Migrants Convicted Of Sexual Assault In Cologne Attacks Cheer As They Dodge Prison

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Jonah Bennett Contributor
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Migrants convicted of sexual assault in connection with the mass attacks in Cologne on New Year’s Eve smiled and cheered as they walked outside the court without receiving any jail time.

The two men in question, a 20-year-old Iraqi and a 26-year-old Algerian, broke into smiles as they exited the courtroom Thursday, as the Iraqi only received probation and the Algerian just received a one-year suspended sentence. Neither of these require jail time, the Daily Mail reports.

The ruling is the first sentence for sexual assault based on the attacks in Cologne.

The Iraqi, who’s been in Germany since September 2015, was ordered to take an integration course and perform 80 hours of community service. When he took part in the mass sexual assault in Cologne, the Iraqi grabbed a woman, forced her to kiss him and then licked her face.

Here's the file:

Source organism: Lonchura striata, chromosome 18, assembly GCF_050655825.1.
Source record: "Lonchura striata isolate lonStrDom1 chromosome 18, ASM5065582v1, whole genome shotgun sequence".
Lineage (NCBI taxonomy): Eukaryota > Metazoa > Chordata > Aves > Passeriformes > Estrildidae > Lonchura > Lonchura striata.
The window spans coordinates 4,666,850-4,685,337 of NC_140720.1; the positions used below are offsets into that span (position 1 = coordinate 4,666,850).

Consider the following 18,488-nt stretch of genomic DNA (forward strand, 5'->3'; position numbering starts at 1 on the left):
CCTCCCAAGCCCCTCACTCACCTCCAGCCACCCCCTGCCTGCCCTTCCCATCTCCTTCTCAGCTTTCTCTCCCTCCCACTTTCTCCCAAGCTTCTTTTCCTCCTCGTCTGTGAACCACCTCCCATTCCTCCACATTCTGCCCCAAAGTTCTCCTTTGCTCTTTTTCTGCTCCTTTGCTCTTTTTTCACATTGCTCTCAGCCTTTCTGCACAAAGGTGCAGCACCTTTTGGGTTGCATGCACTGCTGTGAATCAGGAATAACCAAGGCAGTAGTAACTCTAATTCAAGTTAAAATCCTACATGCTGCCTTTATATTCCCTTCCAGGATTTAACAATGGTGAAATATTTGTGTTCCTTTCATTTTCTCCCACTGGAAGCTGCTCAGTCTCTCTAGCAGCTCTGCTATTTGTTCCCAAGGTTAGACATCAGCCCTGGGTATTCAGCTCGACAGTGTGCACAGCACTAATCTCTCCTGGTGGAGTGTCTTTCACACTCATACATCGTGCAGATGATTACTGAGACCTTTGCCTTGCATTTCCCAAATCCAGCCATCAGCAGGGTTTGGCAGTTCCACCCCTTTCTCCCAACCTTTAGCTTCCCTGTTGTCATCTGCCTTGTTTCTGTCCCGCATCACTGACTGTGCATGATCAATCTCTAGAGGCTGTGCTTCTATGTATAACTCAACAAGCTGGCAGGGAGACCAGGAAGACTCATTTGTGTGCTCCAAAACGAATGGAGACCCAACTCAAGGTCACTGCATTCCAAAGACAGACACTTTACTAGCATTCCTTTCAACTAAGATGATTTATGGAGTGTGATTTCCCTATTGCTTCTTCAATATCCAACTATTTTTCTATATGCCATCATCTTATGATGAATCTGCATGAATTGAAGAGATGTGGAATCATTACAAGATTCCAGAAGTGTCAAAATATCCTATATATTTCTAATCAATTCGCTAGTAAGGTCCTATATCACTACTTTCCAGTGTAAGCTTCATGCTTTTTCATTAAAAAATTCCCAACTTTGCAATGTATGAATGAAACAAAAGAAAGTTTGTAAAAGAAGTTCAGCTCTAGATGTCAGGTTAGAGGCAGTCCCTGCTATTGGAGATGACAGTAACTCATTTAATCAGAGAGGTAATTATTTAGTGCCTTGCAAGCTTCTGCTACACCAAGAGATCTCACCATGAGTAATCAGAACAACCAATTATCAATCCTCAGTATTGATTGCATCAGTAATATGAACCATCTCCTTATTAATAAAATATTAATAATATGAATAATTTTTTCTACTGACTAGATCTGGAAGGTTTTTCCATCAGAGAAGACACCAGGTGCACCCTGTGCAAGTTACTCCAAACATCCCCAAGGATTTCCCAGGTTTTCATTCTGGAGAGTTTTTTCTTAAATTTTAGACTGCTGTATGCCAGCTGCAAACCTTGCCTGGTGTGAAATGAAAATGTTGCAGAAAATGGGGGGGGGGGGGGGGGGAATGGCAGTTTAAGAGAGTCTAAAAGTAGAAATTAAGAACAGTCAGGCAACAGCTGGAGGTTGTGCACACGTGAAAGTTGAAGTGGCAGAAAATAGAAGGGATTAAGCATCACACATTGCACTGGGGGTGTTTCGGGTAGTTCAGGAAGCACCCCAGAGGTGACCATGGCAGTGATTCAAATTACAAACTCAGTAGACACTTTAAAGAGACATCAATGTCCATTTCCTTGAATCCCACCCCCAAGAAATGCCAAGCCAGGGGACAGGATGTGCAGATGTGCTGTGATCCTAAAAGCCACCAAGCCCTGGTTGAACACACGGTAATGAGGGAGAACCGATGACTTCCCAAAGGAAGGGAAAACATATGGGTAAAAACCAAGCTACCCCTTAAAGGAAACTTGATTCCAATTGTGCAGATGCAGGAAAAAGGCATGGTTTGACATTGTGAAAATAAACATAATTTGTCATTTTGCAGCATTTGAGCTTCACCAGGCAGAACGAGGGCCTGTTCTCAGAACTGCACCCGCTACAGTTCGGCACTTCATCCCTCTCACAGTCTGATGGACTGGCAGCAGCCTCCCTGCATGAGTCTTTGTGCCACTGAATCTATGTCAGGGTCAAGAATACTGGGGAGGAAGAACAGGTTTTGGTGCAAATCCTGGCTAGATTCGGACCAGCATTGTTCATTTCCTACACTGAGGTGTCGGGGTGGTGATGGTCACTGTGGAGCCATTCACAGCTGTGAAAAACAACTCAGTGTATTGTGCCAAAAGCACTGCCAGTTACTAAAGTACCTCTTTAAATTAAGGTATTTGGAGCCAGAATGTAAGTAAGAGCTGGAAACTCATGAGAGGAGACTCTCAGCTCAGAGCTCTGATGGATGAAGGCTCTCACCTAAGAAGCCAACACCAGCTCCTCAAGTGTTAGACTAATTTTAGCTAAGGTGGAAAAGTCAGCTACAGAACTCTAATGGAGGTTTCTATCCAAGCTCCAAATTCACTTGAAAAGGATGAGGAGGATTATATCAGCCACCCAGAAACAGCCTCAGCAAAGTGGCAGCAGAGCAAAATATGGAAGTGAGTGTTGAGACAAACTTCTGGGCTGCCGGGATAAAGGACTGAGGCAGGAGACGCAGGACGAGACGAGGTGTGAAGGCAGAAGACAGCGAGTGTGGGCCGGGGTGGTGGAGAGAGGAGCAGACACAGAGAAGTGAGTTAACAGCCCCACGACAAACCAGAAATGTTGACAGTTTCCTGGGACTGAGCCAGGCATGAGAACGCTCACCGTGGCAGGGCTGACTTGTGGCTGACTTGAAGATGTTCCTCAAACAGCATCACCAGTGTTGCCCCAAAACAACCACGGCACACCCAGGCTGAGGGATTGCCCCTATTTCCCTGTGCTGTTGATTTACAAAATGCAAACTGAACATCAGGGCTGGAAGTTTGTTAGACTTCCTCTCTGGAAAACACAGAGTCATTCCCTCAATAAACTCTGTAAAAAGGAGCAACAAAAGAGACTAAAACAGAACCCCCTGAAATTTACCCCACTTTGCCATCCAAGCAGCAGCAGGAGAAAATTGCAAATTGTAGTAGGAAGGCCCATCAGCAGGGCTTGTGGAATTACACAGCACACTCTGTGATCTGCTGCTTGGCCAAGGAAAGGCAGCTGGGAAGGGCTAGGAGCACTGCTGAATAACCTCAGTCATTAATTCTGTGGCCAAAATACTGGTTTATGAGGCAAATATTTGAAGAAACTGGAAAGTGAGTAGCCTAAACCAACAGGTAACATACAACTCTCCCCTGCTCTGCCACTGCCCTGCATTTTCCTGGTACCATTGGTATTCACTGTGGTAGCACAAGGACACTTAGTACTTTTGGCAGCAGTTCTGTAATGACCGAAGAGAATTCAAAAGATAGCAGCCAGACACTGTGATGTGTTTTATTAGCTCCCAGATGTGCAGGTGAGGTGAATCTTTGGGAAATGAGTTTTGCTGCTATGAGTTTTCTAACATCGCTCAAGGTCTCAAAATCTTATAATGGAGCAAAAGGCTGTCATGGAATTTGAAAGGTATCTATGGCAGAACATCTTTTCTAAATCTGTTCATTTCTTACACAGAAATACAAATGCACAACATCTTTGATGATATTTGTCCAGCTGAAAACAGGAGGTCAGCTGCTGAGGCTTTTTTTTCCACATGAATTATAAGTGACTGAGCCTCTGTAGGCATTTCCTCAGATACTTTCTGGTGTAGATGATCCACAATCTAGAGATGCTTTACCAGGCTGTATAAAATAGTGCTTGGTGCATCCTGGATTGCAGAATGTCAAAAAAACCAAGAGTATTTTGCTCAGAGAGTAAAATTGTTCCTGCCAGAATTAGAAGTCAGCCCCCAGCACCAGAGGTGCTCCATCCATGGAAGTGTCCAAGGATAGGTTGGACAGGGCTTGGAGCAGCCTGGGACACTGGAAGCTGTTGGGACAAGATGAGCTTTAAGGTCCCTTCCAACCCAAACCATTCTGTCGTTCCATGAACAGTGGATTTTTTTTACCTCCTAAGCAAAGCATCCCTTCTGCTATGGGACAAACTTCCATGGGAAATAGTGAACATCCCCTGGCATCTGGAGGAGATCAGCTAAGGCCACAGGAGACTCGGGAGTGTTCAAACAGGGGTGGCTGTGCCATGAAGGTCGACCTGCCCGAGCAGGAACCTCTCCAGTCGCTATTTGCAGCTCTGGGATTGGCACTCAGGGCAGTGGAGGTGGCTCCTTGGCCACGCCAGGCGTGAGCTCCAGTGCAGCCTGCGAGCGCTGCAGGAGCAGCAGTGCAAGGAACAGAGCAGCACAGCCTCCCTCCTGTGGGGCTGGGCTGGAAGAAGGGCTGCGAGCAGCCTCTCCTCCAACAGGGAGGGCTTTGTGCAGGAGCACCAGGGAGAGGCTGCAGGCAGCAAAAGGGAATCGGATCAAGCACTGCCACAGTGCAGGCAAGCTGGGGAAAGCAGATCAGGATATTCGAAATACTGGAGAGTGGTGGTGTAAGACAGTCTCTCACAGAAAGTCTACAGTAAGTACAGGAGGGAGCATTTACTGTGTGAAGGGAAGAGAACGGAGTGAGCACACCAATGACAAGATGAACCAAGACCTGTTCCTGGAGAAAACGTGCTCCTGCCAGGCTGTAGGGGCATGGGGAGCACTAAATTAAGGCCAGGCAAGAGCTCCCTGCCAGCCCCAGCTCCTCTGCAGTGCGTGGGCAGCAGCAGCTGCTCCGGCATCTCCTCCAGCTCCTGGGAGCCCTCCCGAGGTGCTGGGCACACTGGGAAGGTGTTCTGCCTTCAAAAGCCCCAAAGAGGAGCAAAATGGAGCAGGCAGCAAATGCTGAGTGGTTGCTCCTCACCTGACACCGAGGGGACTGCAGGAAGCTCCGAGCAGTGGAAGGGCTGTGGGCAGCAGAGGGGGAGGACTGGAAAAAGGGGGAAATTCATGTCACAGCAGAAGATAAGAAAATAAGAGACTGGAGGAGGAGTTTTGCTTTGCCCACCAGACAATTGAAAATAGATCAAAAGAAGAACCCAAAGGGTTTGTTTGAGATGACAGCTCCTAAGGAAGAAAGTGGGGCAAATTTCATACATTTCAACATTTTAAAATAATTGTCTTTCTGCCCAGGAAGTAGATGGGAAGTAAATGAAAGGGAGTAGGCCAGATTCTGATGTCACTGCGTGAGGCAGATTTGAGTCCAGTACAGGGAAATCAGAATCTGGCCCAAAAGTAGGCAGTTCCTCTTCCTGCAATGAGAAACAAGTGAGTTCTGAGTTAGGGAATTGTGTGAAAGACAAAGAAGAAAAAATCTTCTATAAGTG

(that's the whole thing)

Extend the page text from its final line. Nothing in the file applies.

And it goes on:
The Algerian, on the other hand, prevented a man near the victim from intervening to help, telling him, “Give me the girls, give me the girls – or you’re dead.”

During the case, the girls who were assaulted openly cried in the courtroom after they described the attack, prompting the judge to say the migrants acted like “animals.”

A large group of men, mostly Arab and North African migrants, coordinated a mass sexual assault on New Year’s Eve in Cologne of more than 500 women. This led to a major drop in public sympathy for refugees and also a major drop in sympathy for the government, given meddling from state interior ministry to remove the phrase “rape” from a police report. Police refused to comply.

After the sexual assaults in Cologne, the local police chief resigned.

The German parliament voted Thursday to modify the definitions of sexual assault and rape, as an encounter was previously not labeled as rape if the victim didn’t struggle against her attacker. Cologne provided the motivation to push this legislative reform through unanimously.

More than 1.1 million migrants flooded into Germany in 2015 alone, many of whom have no connection to the conflict in Syria, whatsoever.

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